For most of us in the West, the collapse of the Soviet Union is abstract history, but for those who lived through it it was an indelible personal trauma. Alexievich adds little, letting her subjects speak for themselves: a mother whose daughter goes off to fight (and die) in Chechnya, a devoted wife who leaves her husband to marry a convict she's never met, an eighth-grader obsessed with death. (Whatever else the "roaring nineties" were, they were definitely brutal; gangsters made fortunes and PhDs became daylaborers as the market reasserted itself with a vengeance.) Sometimes bitter, sometimes defiant, and always raw, these testimonies give a body to the ghostly frame of historical fact.
NEW YORK TIMES BESTSELLER • A symphonic oral history about the disintegration of the Soviet Union and the emergence of a new Russia, from Svetlana Alexievich, winner of the Nobel Prize in Literature NAMED ONE OF THE TEN BEST BOOKS OF THE YEAR BY THE WASHINGTON POST AND PUBLISHERS WEEKLY • LOS ANGELES TIMESBOOK PRIZE WINNER
NAMED ONE OF THE BEST BOOKS OF THE YEAR BY The New York Times • The Washington Post • The Boston Globe • The Wall Street Journal • NPR • Financial Times • Kirkus Reviews
When the Swedish Academy awarded Svetlana Alexievich the Nobel Prize, it cited her for inventing “a new kind of literary genre,” describing her work as “a history of emotions—a history of the soul.” Alexievich’s distinctive documentary style, combining extended individual monologues with a collage of voices, records the stories of ordinary women and men who are rarely given the opportunity to speak, whose experiences are often lost in the official histories of the nation.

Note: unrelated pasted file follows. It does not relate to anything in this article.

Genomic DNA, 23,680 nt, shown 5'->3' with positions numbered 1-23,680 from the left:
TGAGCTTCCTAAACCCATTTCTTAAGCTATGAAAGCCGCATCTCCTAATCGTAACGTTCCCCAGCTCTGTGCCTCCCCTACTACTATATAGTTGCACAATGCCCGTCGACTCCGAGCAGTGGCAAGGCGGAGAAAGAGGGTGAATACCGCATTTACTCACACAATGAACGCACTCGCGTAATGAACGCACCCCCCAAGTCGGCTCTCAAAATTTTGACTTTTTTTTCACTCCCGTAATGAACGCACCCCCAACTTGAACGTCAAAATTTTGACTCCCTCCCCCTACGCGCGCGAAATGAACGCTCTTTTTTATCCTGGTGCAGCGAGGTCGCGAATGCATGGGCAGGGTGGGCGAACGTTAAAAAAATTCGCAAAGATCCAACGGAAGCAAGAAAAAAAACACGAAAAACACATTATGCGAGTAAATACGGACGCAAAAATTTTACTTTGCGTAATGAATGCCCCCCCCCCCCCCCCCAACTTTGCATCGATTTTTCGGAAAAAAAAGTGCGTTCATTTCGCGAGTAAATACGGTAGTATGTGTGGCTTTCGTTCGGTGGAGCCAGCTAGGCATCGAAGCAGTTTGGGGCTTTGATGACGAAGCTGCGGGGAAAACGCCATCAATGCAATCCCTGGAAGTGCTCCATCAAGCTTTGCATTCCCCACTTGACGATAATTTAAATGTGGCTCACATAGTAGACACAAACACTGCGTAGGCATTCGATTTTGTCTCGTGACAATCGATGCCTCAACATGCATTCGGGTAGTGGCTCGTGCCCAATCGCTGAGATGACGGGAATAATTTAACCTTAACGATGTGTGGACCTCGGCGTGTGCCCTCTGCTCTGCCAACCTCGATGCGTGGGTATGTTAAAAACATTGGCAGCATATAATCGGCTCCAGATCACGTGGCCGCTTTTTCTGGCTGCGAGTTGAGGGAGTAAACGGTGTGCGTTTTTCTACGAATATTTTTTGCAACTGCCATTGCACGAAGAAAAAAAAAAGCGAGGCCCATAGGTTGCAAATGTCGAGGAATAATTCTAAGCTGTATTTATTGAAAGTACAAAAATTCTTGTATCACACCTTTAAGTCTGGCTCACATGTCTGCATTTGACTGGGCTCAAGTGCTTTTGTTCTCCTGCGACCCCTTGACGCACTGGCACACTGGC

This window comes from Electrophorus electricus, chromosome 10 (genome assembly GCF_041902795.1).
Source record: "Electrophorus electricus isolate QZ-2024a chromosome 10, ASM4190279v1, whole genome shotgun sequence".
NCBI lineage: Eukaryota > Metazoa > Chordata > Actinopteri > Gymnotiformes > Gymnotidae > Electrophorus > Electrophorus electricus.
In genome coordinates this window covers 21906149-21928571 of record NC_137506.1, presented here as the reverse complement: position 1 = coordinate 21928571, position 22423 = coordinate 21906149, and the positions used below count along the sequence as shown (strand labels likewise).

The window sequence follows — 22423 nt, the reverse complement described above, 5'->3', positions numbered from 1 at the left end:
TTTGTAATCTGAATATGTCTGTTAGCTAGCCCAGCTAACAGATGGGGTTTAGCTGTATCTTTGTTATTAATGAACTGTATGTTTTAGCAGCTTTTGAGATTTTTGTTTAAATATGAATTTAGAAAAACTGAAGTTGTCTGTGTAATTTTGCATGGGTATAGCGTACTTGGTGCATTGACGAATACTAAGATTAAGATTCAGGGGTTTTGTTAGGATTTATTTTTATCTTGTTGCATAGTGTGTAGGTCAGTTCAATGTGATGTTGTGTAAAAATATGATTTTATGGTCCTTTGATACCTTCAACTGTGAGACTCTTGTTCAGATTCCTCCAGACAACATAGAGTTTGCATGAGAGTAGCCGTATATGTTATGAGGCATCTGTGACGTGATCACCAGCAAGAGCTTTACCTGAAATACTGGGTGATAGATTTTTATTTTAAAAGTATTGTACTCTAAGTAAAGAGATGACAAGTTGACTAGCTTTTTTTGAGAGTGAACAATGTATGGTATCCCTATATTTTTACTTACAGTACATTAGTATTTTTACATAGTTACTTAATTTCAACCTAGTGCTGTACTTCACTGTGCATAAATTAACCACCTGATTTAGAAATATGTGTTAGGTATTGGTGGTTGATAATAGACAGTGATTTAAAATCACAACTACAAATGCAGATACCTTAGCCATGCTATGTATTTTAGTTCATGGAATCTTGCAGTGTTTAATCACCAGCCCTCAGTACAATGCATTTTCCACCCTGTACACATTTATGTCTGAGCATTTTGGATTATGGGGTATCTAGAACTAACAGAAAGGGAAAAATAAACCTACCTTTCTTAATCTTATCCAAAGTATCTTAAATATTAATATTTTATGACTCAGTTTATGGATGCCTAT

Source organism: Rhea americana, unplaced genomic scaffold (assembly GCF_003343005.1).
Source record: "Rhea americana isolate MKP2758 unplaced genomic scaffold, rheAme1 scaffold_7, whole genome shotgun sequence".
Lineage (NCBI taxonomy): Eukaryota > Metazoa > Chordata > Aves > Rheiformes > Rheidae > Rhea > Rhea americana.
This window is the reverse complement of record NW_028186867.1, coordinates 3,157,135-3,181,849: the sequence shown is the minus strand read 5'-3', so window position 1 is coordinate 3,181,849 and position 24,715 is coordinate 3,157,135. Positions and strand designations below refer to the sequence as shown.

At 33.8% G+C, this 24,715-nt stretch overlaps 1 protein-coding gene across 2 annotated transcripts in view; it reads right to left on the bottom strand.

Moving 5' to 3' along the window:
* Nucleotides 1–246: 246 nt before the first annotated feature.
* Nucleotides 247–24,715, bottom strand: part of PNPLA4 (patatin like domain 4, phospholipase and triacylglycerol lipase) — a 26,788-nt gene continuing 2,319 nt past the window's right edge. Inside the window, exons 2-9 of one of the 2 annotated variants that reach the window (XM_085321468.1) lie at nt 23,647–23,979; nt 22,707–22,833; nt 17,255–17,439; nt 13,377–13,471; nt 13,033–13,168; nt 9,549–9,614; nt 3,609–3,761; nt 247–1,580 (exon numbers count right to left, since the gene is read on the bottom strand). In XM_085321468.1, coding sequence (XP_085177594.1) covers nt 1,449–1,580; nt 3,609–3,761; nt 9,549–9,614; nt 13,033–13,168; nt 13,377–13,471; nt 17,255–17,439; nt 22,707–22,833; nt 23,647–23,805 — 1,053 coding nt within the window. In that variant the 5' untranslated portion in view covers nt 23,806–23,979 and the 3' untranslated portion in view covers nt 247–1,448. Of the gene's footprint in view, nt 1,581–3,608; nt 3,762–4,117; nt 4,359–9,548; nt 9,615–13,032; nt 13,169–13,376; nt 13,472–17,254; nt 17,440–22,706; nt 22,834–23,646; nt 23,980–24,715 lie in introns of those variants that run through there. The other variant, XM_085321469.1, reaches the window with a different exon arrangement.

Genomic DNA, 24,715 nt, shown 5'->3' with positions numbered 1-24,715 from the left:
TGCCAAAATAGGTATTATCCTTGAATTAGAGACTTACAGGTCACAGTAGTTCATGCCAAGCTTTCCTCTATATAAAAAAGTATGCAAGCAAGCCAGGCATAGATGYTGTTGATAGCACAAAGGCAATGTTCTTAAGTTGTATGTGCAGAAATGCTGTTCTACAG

In Secondhand Time, Alexievich chronicles the demise of communism. Everyday Russian citizens recount the past thirty years, showing us what life was like during the fall of the Soviet Union and what it’s like to live in the new Russia left in its wake. Through interviews spanning 1991 to 2012, Alexievich takes us behind the propaganda and contrived media accounts, giving us a panoramic portrait of contemporary Russia and Russians who still carry memories of oppression, terror, famine, massacres—but also of pride in their country, hope for the future, and a belief that everyone was working and fighting together to bring about a utopia. Hereis an account of life in the aftermath of an idea so powerful it once dominated a third of the world.
A magnificent tapestry of the sorrows and triumphs of the human spirit woven by a master, Secondhand Time tells the stories that together make up the true history of a nation. “Through the voices of those who confided in her,” The Nation writes, “Alexievich tells us about human nature, about our dreams, our choices, about good and evil—in a word, about ourselves.”
Praise for Svetlana Alexievich and Secondhand Time
“The nonfiction volume that has done the most to deepen the emotional understanding of Russia during and after the collapse of the Soviet Union of late is Svetlana Alexievich’s oral history Secondhand Time.”—David Remnick, The New Yorker
About the Author